Dice are important when playing Dungeons and Dragons. A set consists of seven dice and the most important one there is the d20, a twenty-sided dice. This dice is the one you’ll be using the most. Whether you’re a beginner or a veteran at playing D&D, we all have our superstitions and OCD when it comes to playing. I asked my fellow players for some of their quirks and this is what they told me.
Never touch Someone’s Dice. Ever.
The first rule is easy to understand and remember. Don’t touch anybody’s dice. There is something sacred about having your own dice. You are one with the dice and the dice are one with you. You can’t let anybody’s energy disrupting this flow. The disruption of this flow may mean a terrible role like a natural 1 e.g. the ultimate failed roll.
The only exception to this rule is when the player allows you to use their dice. When a spell or a melee attack requires more dice that you have, those at the table tend to lend you their dice. This is the only time you should be using someone else’s dice. If they haven’t offered any dice to you then keep your hands to yourself.
The Dice must all be grouped together
Just like in school, we liked grouping with people just like us. Dice are no exception. Some players like to group their dice together. All d20s are grouped together. So are the d6s, d8s, etc. There are those that believe if you group dice together, they might roll better.
With Practice comes Perfection
With any sports, we must practice to get better. The dice are no exceptions. There are many who believe that if you line up your dice with the highest number on the top, the dice will always land at the highest number.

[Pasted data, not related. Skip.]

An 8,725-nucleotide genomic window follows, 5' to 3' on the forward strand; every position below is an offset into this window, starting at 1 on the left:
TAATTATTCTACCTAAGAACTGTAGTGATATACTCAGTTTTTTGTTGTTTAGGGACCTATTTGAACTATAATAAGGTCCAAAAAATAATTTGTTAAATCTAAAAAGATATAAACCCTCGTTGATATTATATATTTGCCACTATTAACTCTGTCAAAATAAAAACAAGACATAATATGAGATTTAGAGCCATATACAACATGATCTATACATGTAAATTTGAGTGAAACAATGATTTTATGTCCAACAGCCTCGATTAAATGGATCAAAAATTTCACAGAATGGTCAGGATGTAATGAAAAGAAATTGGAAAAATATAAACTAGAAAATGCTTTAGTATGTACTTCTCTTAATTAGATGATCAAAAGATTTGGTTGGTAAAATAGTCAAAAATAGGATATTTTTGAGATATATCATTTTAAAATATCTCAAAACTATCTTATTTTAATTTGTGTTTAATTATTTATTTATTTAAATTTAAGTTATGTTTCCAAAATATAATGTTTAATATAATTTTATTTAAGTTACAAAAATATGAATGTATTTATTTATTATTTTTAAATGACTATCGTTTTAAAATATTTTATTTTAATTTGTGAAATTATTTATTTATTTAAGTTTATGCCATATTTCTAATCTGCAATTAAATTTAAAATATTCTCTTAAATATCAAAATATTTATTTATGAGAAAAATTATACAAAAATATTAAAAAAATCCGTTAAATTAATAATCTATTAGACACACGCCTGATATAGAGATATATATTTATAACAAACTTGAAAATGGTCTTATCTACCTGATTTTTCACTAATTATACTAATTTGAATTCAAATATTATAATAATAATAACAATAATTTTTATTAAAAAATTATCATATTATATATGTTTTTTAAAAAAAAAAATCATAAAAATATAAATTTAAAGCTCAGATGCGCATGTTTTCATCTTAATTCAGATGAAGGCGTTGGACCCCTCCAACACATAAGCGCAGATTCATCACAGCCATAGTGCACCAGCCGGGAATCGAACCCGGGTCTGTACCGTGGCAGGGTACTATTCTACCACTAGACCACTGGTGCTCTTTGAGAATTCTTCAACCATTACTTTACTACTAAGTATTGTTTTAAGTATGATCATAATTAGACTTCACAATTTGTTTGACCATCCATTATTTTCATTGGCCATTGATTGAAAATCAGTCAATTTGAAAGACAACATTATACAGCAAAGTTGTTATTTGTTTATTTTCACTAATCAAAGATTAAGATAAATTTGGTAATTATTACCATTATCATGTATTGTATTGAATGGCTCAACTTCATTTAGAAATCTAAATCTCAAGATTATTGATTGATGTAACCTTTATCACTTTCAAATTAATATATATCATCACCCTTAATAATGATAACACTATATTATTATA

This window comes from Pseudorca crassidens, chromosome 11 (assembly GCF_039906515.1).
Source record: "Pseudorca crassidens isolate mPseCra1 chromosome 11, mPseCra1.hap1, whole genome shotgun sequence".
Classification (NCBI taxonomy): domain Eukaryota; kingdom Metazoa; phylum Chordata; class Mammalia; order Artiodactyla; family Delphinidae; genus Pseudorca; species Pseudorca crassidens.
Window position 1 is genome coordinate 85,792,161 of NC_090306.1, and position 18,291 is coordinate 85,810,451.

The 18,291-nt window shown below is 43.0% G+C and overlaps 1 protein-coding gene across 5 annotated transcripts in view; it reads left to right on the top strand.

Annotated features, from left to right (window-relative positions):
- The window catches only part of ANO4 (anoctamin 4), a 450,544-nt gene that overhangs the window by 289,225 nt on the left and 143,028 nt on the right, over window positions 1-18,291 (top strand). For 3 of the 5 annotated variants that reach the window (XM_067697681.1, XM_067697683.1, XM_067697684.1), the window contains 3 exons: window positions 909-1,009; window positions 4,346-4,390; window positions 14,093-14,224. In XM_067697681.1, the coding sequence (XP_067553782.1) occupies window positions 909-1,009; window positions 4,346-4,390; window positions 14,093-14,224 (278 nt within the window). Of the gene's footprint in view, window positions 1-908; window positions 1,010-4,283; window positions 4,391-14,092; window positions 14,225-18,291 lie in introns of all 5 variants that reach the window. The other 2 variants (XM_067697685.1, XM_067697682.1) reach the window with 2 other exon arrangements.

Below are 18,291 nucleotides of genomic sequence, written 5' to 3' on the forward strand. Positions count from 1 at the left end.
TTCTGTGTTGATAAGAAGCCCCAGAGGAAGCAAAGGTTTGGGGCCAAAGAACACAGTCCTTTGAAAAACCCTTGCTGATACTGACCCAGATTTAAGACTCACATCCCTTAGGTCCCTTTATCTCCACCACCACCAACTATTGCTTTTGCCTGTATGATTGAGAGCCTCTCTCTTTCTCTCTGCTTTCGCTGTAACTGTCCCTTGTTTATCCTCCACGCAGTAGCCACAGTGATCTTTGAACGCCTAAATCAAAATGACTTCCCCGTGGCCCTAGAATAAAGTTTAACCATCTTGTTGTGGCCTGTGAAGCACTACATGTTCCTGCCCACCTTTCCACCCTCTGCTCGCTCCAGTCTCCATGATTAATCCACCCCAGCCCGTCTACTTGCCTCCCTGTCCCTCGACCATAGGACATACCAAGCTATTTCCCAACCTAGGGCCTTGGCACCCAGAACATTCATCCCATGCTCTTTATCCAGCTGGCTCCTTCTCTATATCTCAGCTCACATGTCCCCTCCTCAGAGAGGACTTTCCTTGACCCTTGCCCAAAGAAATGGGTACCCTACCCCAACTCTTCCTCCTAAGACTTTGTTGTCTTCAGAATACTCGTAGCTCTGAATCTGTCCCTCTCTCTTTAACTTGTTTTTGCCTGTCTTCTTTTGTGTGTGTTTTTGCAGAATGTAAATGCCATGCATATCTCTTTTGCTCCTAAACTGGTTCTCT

However, there are also many who believe that having the lowest number on top is the best way to train your dice. Eventually, your D&D dice will get tired of always being on the low number and roll high. While I’ve personally tried both methods of training with my dice, I have yet to discover which training is better. Dice are fickle, and they don’t always do what they are supposed to do.
Is pre-Rolling the way to go?
There is some controversy to this OCD dice tendency. It is safe to say that there are times when you have to get those bad rolls out of the way. That natural one you just rolled to save yourself from a dragon’s breath attack – never happened. You got that roll out of the way and instead manage to get out of the way. Thank goodness for pre-rolling. It’s better to take care of those bad rolls at the beginning and throughout the session.
On the flipside, pre-rolling is a bad thing. All those high rolls you just rolled to hit? Well, you just used up all your luck. When your turn comes, you’re going to miss all your attacks. You used up all your luck in those pre-rolls and now you have nothing else. The Force was not with you.
If all else fails, SHAME the dice
Unfortunately, there are times that even with training your dice, pre-rolling or not pre-rolling, bad rolls happen. Sometimes bad rolls happen all the time and it’s time to take action. That is when you get a Dice Jail. Your dice go to prison and they’re shamed for all the players and dice to see. It’s a way to tell your dice that there are consequences for failing rolls. While public shaming might be going too far, the dice need to be taught a lesson.
Whether we’re beginners or veterans at playing D&D, we all have our quirks and OCD about dice. Through training, practice, and even pre-rolling we try to get our dice to love us. Sometimes it might not always work. But there is one thing for certain, fail or succeed, it does make for interesting stories.